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Latest Escherichia coli Stories

CDC Links Raw Flour to 2009 E. Coli Outbreak
2011-12-10 05:38:11

A 2009 E. coli outbreak that affected 77 people across 30 states may have been caused by raw flour that was an ingredient in ready-to-cook cookie dough, a new report published in the journal Clinical Infectious Disease has discovered. According to Jeannine Stein of the Los Angeles Times, the investigation, which was conducted by the Centers for Disease Control and Prevention (CDC), involved analyzing records and interviewing patients who were infected by the disease-causing agent. The...

2011-12-10 01:49:36

• The study focuses on the protein Ler, which is present in the pathogenic strains of Escherichia coli that caused an outbreak of food poisoning in Germany last May. • Ler binds multiple DNA sequences, thereby activating numerous genes responsible for bacterial virulence. • The findings of the study have been published in PloS Pathogens. A team headed by scientists from the Institute for Research in Biomedicine (IRB Barcelona) reports how the protein Ler, which is...

2011-12-09 15:05:00

E. coli lawyers at Marler Clark, the nation's leading law firm representing victims of foodborne illness, have filed a lawsuit on behalf of St. Louis woman who allegedly contracted E. coli after eating romaine lettuce at a salad bar in a local Schnucks supermarket ST. LOUIS, MO (PRWEB) December 09, 2011 Marler Clark, the nationâs leading law firm representing victims of E. coli outbreaks, along with St. Louis-based law firm Aleshire Robb & Sivils filed a lawsuit today on...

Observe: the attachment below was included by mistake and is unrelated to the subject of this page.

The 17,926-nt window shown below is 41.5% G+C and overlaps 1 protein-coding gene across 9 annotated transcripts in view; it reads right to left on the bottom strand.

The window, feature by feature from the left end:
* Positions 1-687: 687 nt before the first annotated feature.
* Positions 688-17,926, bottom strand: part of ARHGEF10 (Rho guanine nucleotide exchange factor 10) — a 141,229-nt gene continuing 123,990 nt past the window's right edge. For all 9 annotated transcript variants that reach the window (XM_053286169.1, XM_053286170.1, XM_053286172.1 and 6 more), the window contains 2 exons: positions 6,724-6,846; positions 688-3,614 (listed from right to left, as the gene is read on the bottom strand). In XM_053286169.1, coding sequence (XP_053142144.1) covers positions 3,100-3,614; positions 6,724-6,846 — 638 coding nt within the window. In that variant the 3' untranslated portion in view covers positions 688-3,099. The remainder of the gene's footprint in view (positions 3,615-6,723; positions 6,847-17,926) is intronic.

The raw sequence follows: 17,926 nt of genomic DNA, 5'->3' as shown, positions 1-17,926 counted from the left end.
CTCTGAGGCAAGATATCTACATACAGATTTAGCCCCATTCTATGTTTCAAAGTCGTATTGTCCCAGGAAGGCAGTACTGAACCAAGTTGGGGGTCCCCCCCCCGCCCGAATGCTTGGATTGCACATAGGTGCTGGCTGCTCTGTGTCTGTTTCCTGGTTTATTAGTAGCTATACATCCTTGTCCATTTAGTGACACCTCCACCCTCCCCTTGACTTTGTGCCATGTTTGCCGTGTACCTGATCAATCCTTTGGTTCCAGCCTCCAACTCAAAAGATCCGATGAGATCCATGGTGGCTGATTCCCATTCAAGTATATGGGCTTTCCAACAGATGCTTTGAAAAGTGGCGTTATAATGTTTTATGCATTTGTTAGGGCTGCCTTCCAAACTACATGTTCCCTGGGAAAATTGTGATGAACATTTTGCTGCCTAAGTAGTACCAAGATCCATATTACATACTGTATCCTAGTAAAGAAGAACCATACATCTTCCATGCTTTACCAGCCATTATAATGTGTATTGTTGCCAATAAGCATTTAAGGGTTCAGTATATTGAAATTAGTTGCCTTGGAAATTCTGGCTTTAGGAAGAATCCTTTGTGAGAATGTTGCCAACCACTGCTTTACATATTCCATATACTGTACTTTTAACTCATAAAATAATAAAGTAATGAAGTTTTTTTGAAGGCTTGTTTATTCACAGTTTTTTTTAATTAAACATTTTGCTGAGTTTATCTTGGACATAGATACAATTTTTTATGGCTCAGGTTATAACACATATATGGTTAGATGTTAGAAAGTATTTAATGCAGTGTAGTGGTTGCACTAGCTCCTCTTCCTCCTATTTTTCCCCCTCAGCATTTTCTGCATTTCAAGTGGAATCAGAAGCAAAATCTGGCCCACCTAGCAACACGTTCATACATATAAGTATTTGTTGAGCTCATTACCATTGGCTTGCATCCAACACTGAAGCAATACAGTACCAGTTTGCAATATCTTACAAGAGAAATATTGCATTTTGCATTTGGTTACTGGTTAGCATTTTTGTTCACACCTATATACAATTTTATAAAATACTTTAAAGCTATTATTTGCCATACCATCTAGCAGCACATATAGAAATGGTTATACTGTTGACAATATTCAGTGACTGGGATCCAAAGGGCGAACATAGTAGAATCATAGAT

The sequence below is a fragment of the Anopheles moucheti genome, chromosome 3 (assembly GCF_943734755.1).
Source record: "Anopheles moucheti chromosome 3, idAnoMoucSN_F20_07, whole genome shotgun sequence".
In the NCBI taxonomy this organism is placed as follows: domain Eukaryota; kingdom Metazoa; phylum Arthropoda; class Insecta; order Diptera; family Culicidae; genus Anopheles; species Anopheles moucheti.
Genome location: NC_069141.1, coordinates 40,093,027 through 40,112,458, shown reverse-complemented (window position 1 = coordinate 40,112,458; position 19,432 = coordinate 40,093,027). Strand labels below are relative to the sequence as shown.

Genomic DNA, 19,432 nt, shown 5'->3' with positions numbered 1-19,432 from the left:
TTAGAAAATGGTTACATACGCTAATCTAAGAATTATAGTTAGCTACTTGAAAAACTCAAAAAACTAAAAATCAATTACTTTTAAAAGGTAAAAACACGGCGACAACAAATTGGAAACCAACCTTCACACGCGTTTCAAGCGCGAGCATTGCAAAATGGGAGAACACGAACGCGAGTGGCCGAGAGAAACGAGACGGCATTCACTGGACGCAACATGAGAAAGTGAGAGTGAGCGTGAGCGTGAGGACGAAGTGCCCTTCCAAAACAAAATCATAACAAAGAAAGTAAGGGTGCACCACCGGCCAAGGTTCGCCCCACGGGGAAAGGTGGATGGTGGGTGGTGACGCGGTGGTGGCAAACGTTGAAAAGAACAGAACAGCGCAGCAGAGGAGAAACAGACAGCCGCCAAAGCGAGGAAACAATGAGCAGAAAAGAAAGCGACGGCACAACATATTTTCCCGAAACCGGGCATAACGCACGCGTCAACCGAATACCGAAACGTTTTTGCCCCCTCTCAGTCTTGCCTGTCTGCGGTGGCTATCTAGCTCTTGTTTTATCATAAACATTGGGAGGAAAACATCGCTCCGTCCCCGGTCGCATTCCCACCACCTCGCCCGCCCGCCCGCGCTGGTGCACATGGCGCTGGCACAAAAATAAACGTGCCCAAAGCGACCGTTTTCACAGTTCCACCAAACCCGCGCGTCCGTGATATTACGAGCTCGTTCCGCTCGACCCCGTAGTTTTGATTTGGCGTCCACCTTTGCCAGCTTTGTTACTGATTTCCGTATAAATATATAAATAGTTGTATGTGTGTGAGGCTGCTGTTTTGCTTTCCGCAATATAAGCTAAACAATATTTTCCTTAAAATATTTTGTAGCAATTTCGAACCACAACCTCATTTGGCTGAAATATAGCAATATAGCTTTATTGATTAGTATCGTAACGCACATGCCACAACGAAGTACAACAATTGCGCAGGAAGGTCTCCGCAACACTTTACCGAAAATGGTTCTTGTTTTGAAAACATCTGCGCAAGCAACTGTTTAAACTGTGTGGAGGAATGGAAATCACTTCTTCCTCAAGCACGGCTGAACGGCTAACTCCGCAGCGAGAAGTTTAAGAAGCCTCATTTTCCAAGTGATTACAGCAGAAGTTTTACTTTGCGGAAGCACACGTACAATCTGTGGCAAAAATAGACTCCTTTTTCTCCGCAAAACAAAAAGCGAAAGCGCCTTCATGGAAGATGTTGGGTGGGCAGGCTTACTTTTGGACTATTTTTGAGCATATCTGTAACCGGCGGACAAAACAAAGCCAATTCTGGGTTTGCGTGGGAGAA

2011-12-08 22:38:14

New wireless sensor device rapidly detects E. coli in water samples Fecal contamination of public beaches caused by sewage overflow is both dangerous for swimmers and costly for state and local economies. Current methods to detect Escherichia coli, a bacterium highly indicative of the presence of fecal matter in water, typically require 24-48 hours to produce a result. A new, accurate, and economical sensor-based device capable of measuring E. coli levels in water samples in less than 1-8...

2011-12-03 11:29:54

In a paper published in the December 2011 issue of Experimental Biology and Medicine, a team of scientists at the University of Illinois, Urbana-Champaign led by Rex Gaskins, PhD have demonstrated that both microbial and host inflammatory factors modulate sulfomucin production in a human cell line, LS174T, that models intestinal goblet cells. Sulfomucins, one of two primary types of acidomucins secreted by intestinal goblet cells, provide crucial protection to the intestinal mucosa....

2011-12-01 11:29:07

Understanding mechanism may aid in development of infection-fighting drugs In the human world of manufacturing, many companies are now applying an on-demand, just-in-time strategy to conserve resources, reduce costs and promote production of goods precisely when and where they are most needed. A recent study from Indiana University Bloomington scientists reveals that bacteria have evolved a similar just-in-time strategy to constrain production of an extremely sticky cement to exactly the...

2011-12-01 01:36:11

Researchers at the Hebrew University of Jerusalem and the University of Vienna have revealed for the first time a stress-induced machinery of protein synthesis that is involved in bringing about cell death in bacteria. Their work opens a new chapter in the understanding of protein synthesis under stress conditions, which are the conditions bacteria usually are faced with, both in humans and otherwise in nature, and could pave the way for the design of novel, new antibiotics that would help...